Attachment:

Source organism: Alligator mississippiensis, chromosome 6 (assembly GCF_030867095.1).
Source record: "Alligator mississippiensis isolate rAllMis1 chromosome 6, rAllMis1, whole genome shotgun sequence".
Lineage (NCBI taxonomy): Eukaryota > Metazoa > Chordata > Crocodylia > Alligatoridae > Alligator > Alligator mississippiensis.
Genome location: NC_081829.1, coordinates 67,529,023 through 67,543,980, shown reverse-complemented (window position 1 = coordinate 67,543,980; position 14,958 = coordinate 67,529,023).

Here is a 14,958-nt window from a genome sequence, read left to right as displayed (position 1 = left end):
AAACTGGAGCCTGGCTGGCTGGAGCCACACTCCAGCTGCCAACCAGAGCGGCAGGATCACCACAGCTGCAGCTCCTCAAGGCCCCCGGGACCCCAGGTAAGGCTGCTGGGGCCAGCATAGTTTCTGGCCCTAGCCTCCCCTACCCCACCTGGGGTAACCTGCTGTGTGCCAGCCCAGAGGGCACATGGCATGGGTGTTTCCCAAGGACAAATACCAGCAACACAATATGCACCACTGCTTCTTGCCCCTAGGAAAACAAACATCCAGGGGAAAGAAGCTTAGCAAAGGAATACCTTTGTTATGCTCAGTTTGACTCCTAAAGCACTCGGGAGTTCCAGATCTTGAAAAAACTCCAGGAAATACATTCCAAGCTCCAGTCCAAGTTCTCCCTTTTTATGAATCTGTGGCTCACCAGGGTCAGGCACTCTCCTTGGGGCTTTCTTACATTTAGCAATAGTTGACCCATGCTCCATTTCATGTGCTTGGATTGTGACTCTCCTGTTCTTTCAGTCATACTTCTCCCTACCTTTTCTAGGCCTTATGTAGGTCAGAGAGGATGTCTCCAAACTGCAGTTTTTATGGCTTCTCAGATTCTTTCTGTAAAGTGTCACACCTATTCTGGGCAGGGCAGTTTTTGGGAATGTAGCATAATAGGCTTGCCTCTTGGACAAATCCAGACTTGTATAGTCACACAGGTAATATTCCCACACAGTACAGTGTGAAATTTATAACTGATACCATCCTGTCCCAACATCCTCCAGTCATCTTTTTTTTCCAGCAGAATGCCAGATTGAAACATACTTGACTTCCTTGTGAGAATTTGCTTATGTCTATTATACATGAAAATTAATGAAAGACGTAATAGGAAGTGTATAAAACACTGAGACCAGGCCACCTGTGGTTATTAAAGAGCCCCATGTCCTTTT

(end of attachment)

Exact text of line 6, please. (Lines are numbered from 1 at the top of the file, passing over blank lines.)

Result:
AAACTGGAGCCTGGCTGGCTGGAGCCACACTCCAGCTGCCAACCAGAGCGGCAGGATCACCACAGCTGCAGCTCCTCAAGGCCCCCGGGACCCCAGGTAAGGCTGCTGGGGCCAGCATAGTTTCTGGCCCTAGCCTCCCCTACCCCACCTGGGGTAACCTGCTGTGTGCCAGCCCAGAGGGCACATGGCATGGGTGTTTCCCAAGGACAAATACCAGCAACACAATATGCACCACTGCTTCTTGCCCCTAGGAAAACAAACATCCAGGGGAAAGAAGCTTAGCAAAGGAATACCTTTGTTATGCTCAGTTTGACTCCTAAAGCACTCGGGAGTTCCAGATCTTGAAAAAACTCCAGGAAATACATTCCAAGCTCCAGTCCAAGTTCTCCCTTTTTATGAATCTGTGGCTCACCAGGGTCAGGCACTCTCCTTGGGGCTTTCTTACATTTAGCAATAGTTGACCCATGCTCCATTTCATGTGCTTGGATTGTGACTCTCCTGTTCTTTCAGTCATACTTCTCCCTACCTTTTCTAGGCCTTATGTAGGTCAGAGAGGATGTCTCCAAACTGCAGTTTTTATGGCTTCTCAGATTCTTTCTGTAAAGTGTCACACCTATTCTGGGCAGGGCAGTTTTTGGGAATGTAGCATAATAGGCTTGCCTCTTGGACAAATCCAGACTTGTATAGTCACACAGGTAATATTCCCACACAGTACAGTGTGAAATTTATAACTGATACCATCCTGTCCCAACATCCTCCAGTCATCTTTTTTTTCCAGCAGAATGCCAGATTGAAACATACTTGACTTCCTTGTGAGAATTTGCTTATGTCTATTATACATGAAAATTAATGAAAGACGTAATAGGAAGTGTATAAAACACTGAGACCAGGCCACCTGTGGTTATTAAAGAGCCCCATGTCCTTTT